Wayne Taylor, founder of the Fish Foundation, which has just opened an office in the new Village Center in Plainsboro, knows the meaning of the word poor. Growing up in a tough Brooklyn neighborhood, he learned a lot of lessons about the value of helping himself in a world that offered little promise for most. His parents, both Jamaican immigrants, taught him about hard work and social responsibility — his father was a superintendent in a Brooklyn project, his mother a welfare case worker.
His savior was education. Thanks to his parents’ efforts — and their belief that good education is the expressway to a better life — he graduated from Yale with a history degree in 1996. He also earned a master’s in African American studies from Columbia in 2004. With the twin bullets of education and hard work under his belt, Taylor set off on a journalism career that took him to the online news worlds of ABC and MSNBC in New York, and ultimately to writing for “Good Morning, America.”
Then Hurricane Katrina buried New Orleans. Moved by the plight of the hurricane victims and angered by the molasses pace at which the federal government moved to intervene, Taylor decided that he had to help. He started simply, collecting cans to help raise money to rebuild lives in New Orleans. But soon, he says, he realized something: “You can’t live off the charity of others forever.”
So Taylor set out to give people whose lives were upended by the hurricane the tools to build a new life. He founded the Fish Foundation, a Manhattan-based enterprise with a satellite office on Market Street in Plainsboro, whose name is taken from the concept that teaching a person to fish yields far more lasting benefits than does handing him a fish. The foundation began (and continues) with the craigslist.com-inspired FISHnet.
FISHnet is an online repository of agencies and organizations that lead people to education, nutritional assistance, psychological help, and financial literacy — the four corners of the foundation’s approach to helping the poor. The aim is to invest in the education and re-education of the poor in America by giving them the tools to improve their own lives.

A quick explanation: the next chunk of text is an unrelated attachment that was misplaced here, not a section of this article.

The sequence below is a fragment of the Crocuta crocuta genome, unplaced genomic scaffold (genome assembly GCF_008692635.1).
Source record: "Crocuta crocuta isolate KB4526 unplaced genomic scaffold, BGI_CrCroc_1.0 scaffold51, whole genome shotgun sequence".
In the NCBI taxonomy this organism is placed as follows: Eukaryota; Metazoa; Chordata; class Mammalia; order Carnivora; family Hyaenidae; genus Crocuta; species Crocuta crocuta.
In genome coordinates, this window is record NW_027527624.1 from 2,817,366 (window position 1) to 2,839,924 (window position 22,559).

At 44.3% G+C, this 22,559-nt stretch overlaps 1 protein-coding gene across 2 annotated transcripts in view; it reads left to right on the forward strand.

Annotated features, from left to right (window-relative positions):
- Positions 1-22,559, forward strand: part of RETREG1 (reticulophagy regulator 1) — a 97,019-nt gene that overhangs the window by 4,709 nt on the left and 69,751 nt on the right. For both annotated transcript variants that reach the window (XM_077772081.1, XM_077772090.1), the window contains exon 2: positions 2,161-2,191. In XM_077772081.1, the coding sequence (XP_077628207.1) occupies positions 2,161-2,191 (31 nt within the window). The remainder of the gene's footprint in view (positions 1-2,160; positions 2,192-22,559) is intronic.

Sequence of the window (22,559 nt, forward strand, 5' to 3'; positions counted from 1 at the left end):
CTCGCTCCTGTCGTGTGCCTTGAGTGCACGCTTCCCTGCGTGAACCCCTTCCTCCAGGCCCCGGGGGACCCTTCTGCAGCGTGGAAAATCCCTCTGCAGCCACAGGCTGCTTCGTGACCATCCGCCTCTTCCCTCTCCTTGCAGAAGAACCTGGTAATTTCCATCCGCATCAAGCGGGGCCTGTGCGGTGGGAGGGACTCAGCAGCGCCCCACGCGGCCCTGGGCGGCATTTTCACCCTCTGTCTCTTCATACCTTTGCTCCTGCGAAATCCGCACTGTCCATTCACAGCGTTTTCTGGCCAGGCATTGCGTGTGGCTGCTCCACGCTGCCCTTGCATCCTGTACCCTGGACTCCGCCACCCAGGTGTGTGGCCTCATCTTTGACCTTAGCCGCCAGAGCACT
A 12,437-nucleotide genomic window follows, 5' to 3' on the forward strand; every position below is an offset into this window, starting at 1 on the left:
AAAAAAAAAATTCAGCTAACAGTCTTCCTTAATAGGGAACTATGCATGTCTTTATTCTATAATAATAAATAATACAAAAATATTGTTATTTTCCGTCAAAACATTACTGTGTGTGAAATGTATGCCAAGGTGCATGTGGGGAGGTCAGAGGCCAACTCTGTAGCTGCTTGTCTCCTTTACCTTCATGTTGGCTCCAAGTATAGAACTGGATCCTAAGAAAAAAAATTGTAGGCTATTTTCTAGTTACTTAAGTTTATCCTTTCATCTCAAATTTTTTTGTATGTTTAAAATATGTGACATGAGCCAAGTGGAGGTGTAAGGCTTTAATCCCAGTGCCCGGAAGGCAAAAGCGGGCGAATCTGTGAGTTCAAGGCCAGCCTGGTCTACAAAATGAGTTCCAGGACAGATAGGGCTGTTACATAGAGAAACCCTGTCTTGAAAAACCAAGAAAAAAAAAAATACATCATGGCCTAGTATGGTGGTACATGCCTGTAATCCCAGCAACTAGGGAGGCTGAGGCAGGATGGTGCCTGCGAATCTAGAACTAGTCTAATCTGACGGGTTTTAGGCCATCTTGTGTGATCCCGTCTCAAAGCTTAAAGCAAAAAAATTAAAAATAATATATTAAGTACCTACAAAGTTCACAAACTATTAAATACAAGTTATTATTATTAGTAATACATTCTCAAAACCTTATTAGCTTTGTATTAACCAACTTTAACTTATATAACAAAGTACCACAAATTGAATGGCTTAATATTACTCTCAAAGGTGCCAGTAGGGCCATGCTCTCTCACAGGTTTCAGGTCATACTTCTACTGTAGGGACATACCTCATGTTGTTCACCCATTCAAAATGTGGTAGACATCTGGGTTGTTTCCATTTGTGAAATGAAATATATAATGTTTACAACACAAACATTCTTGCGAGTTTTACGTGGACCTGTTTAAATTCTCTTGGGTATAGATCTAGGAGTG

Less a portal for the poor themselves (Taylor is aware, after all, that the very poor usually do not have computers and Internet access), FISHnet seeks to connect those who want to help with agencies that actually can. Fish Foundation is not, therefore, an agency that directly helps, Taylor says, but one that points people in the direction of organizations that offer various levels of assistance. He refers to the process of “cutting out the middleman” and connecting people directly with organizations that provide help.
Most of the charities and organizations listed with the foundation concentrate on rebuilding New Orleans and the Gulf Coast. Taylor says that though it has been three years since Katrina, areas destroyed by the storm are still struggling because the public has moved on and donations have greatly diminished. “It’s not much better there,” he says. “The projects are still closed, the hospitals down. There’s no economic development.”
Taylor says the foundation is looking to expand its focus beyond the Gulf Coast, but for now that expansion is aimed at cities known to have inherited many of Katrina’s survivors. Houston and Atlanta are two of the most heavily effected cities and are high on Fish Foundation’s radar. “We’re working on clinics and remote help to combat the stigma of poverty,” he says.